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How to hide document names in print queues

How to hide document names in print queues

There I was, minding my own business, printing off the latest set of sales reports for the weekly meeting – when I spotted it.

In the print queue display was the HR director’s print job, titled:

“Mike Johnson – Termination”

Well, I didn’t see that coming. Who else is up for the chop? Do I tell Mike? Am I next? So many questions.

I’m sure you’re chomping at the bit to find out what happened next. However, let’s take a step back for a second …

Are document names in print queues really a problem?

Before we jump in and say the world is ending, is this really a problem and a scenario that could happen to you? Is there a simple, already-enabled feature covering this for you? Turns out, there is!

Using Windows Server 2012+ to hide document names

If you’re using Microsoft Windows Server 2012 or later as your print server, there’s an inbuilt feature ready to go – one that also brings with it additional benefits around the security of print jobs.

The print spooler, by default, will ensure that only print server administrators can see the document names of jobs in the queue. If a user opens up a queue, they’ll only be able to see the details of jobs that they have submitted to the queue. Problem solved!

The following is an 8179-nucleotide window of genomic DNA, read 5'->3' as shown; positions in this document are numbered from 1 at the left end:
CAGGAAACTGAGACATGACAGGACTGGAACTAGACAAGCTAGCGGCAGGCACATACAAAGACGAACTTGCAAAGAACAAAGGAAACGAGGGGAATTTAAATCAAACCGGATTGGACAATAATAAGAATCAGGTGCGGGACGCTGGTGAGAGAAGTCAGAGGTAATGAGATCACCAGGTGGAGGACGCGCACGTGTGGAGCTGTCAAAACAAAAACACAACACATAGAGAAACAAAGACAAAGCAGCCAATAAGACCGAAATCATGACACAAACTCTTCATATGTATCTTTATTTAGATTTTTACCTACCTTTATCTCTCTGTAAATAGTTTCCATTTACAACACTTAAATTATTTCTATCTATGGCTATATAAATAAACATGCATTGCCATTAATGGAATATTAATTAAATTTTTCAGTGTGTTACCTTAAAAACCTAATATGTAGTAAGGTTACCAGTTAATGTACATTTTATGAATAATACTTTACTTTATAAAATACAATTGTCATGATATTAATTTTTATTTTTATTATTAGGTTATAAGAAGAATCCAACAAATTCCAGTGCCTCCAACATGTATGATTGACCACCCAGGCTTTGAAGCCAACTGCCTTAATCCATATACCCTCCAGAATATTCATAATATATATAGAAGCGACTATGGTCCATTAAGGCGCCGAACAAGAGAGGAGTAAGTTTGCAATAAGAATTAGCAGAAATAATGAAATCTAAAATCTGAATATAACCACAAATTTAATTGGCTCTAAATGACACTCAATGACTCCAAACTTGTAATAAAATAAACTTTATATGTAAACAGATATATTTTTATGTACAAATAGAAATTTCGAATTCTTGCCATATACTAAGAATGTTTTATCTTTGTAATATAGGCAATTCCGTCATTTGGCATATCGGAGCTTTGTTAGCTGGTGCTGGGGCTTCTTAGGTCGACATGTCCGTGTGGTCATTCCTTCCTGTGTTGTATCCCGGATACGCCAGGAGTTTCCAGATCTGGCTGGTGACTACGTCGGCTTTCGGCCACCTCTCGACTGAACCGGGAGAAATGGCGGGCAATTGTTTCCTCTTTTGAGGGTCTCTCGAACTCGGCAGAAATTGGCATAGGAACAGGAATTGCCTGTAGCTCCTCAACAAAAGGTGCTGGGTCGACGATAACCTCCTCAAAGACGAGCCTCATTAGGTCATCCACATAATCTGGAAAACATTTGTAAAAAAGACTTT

An example of a print queue in Server 2016 where the logged-in user “OfficeStaff1” is unable to see the print jobs names sent by “Executive”

Over on Microsoft’s website, you’ll find nifty instructions for print administrator settings.

NOTE: If you’re not on Windows Server 2012 yet, remember that Microsoft is discontinuing support for Server 2008 and Server 2008 R2 at the start of 2020. So jump over and explore upgrading your operating system, so you can benefit from this hidden document names feature and also be ready for Microsoft support to end.

Hiding document names from sys admins using PaperCut MF

Wanting to hide document names from your administrators as well? That’s a job for PaperCut MF!

We’ve got a feature built right into the software that can hide all of the document names in the queue, regardless of who’s looking. This feature is also really handy if you have any 2008 servers left in circulation.

A simple checkbox and you’re set to go. It’s worth noting, this feature is quite resources intensive, so I wouldn’t be recommending it as standard practice. However, it’s available on each print queue if needed.

Checking your print queue permissions

It’s handy that Microsoft has covered off hiding the document names, but it’s also important to make sure users have the right permissions on the print queues to ensure PaperCut retains primary control of each print job.

During the installation of PaperCut MF, I recommend checking the permissions and setup of all of your print queues to ensure users only have the read permission on the print queue.

If you missed this step during your installation, we cover this in more detail in Windows Print Queue Configuration in the PaperCut Knowledge Base.